How to "soft-code" a Block?

• To: mathgroup at smc.vnet.net
• Subject: [mg113302] How to "soft-code" a Block?
• From: dr DanW <dmaxwarren at gmail.com>
• Date: Sat, 23 Oct 2010 07:03:48 -0400 (EDT)

```Hard coding a Block is easy:
In:= Block[{a = b, b = c, c = 3},
{a, b, c}
]

Out= {3, 3, 3}

But what if my variable list and expression are themselves values, as
in:
In:= vals = {a = b, c = 3, b = c};
expr = {a, b, c};
Block[vals, expr]

During evaluation of In:= Block::lvlist: Local variable
specification vals is not a List. >>

Out= Block[vals, expr]

Which fails for many obvious reasons.  However, is there a way to do
this, as in:

In:= vals = {a -> b, c -> 3, b -> c};
expr = {a, b, c};
RuleBlock[vals, expr]

Out= {3, 3, 3}

How can I write RuleBlock[], which functions as a scoping construct
and Set's the left hand sides to the right hand sides of all the Rules
in the list?

Why do I need this?  I am writing a modeling program which builds up a
complicated compound expression in terms of some parameters.  The
expression can be evaluated quickly once numerical values of the
parameters are supplied.  I also want to be able to evaluate the
expression for different sets of parameters.

The obvious solution, using expr //. vals, does not always work for
several reasons:

* The expression contains several SparseArray's, and Replace does not
work within SparseArray's.
* The expression may contain other scoping structures or functions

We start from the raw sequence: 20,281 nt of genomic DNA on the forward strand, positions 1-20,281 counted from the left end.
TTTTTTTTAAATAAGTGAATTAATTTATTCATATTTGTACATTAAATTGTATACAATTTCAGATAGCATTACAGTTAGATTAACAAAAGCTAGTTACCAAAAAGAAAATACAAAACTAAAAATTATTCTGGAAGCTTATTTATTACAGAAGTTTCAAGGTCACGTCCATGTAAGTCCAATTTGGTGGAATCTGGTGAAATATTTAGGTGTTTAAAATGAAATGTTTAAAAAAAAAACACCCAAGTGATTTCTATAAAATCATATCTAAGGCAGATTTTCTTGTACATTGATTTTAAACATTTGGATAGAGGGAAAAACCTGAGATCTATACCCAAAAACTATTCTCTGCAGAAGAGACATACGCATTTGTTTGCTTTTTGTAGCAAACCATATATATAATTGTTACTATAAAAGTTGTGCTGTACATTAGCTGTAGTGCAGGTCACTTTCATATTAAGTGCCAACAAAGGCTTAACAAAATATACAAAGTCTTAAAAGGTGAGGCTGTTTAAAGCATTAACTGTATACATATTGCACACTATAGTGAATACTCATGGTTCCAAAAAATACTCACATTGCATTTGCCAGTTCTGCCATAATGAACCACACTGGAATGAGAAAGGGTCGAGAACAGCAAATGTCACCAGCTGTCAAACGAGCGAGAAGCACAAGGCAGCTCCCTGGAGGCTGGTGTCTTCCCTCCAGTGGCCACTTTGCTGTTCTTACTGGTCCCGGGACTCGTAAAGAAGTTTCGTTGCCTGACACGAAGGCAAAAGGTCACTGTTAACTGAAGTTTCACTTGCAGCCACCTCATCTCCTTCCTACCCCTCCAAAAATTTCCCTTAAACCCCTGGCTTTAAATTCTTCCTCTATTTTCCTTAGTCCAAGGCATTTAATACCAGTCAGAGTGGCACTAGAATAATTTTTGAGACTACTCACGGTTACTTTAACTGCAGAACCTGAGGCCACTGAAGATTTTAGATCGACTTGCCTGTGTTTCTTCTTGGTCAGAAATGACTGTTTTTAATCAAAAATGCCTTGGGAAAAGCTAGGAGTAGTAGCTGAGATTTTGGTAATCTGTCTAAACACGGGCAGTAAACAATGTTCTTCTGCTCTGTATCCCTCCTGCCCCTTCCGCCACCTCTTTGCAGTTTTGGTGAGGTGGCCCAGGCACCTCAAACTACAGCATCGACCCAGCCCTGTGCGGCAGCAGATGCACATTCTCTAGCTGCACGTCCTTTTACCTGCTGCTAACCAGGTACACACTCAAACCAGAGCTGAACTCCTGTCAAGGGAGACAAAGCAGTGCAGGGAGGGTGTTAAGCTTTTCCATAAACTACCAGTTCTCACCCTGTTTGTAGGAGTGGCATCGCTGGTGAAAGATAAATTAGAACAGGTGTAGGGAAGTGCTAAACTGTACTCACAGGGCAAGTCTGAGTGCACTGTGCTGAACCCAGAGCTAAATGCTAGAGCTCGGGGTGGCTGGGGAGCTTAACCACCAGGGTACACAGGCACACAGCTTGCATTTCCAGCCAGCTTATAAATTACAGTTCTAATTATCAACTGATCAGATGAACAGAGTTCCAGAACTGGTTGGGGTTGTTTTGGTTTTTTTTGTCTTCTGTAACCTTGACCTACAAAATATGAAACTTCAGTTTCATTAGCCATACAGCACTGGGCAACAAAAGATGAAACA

which do not respond to Replace unless wrapped with Evaluate every
place it is used
* This is a complicated, programmatically generated expression, and
finding every instance where Replace would have to be Evaluate'd would
be tedious (meaning: error prone)

This would be so much easier with a scoping structure I could soft-
code.  I have attempted this with:

RuleBlock[r_?OptionQ, exp_] :=
Block[
Evaluate[r[[All, 1]]],
Evaluate[r /. Rule -> Set];
exp
]];

Which seems to work most of the time, but has failed me for reasons
that I cannot explain on some occasions.  I can't come up with a
simple example that demonstrates this failure.

Whenever I work this hard on something this low-level in Mathematica,
it usually means that there is an obvious solution I missed, or a
feature in Mathematica I am unaware of.  I have struggled with this
one for many years and have used various band-aids, but I am tired of
it and want to have a robust solution that works all the time.

Any suggestions?

Regards,
Daniel

```

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